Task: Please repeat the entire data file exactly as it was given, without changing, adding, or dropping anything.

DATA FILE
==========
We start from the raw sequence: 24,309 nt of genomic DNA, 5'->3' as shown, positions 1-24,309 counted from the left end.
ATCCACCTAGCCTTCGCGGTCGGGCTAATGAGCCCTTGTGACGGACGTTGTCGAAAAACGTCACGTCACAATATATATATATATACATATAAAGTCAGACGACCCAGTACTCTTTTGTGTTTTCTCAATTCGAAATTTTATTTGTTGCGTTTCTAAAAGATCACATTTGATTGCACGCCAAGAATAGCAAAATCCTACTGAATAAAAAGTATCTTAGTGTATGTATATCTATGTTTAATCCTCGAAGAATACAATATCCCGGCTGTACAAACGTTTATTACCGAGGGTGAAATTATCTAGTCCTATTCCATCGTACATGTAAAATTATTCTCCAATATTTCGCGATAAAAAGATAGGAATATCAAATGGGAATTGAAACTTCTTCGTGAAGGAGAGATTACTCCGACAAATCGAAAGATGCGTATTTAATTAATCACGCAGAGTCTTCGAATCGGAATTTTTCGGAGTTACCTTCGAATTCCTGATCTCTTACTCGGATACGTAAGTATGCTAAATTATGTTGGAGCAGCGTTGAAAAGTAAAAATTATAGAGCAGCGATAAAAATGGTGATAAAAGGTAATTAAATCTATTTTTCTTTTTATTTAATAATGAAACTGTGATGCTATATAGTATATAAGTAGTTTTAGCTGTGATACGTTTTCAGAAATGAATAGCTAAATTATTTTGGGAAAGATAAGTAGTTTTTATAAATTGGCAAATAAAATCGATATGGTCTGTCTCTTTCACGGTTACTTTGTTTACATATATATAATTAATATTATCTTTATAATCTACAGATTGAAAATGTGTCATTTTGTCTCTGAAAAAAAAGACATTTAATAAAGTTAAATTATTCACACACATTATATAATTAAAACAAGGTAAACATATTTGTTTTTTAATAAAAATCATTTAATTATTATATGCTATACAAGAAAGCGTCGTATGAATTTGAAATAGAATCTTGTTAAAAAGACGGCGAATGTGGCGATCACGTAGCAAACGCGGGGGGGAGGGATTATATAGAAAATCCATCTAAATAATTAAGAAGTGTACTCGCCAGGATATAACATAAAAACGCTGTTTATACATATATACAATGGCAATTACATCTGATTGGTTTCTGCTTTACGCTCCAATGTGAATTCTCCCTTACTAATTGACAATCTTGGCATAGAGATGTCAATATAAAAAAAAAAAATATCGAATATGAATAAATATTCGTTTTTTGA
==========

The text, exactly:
We start from the raw sequence: 24,309 nt of genomic DNA, 5'->3' as shown, positions 1-24,309 counted from the left end.
ATCCACCTAGCCTTCGCGGTCGGGCTAATGAGCCCTTGTGACGGACGTTGTCGAAAAACGTCACGTCACAATATATATATATATACATATAAAGTCAGACGACCCAGTACTCTTTTGTGTTTTCTCAATTCGAAATTTTATTTGTTGCGTTTCTAAAAGATCACATTTGATTGCACGCCAAGAATAGCAAAATCCTACTGAATAAAAAGTATCTTAGTGTATGTATATCTATGTTTAATCCTCGAAGAATACAATATCCCGGCTGTACAAACGTTTATTACCGAGGGTGAAATTATCTAGTCCTATTCCATCGTACATGTAAAATTATTCTCCAATATTTCGCGATAAAAAGATAGGAATATCAAATGGGAATTGAAACTTCTTCGTGAAGGAGAGATTACTCCGACAAATCGAAAGATGCGTATTTAATTAATCACGCAGAGTCTTCGAATCGGAATTTTTCGGAGTTACCTTCGAATTCCTGATCTCTTACTCGGATACGTAAGTATGCTAAATTATGTTGGAGCAGCGTTGAAAAGTAAAAATTATAGAGCAGCGATAAAAATGGTGATAAAAGGTAATTAAATCTATTTTTCTTTTTATTTAATAATGAAACTGTGATGCTATATAGTATATAAGTAGTTTTAGCTGTGATACGTTTTCAGAAATGAATAGCTAAATTATTTTGGGAAAGATAAGTAGTTTTTATAAATTGGCAAATAAAATCGATATGGTCTGTCTCTTTCACGGTTACTTTGTTTACATATATATAATTAATATTATCTTTATAATCTACAGATTGAAAATGTGTCATTTTGTCTCTGAAAAAAAAGACATTTAATAAAGTTAAATTATTCACACACATTATATAATTAAAACAAGGTAAACATATTTGTTTTTTAATAAAAATCATTTAATTATTATATGCTATACAAGAAAGCGTCGTATGAATTTGAAATAGAATCTTGTTAAAAAGACGGCGAATGTGGCGATCACGTAGCAAACGCGGGGGGGAGGGATTATATAGAAAATCCATCTAAATAATTAAGAAGTGTACTCGCCAGGATATAACATAAAAACGCTGTTTATACATATATACAATGGCAATTACATCTGATTGGTTTCTGCTTTACGCTCCAATGTGAATTCTCCCTTACTAATTGACAATCTTGGCATAGAGATGTCAATATAAAAAAAAAAAATATCGAATATGAATAAATATTCGTTTTTTGA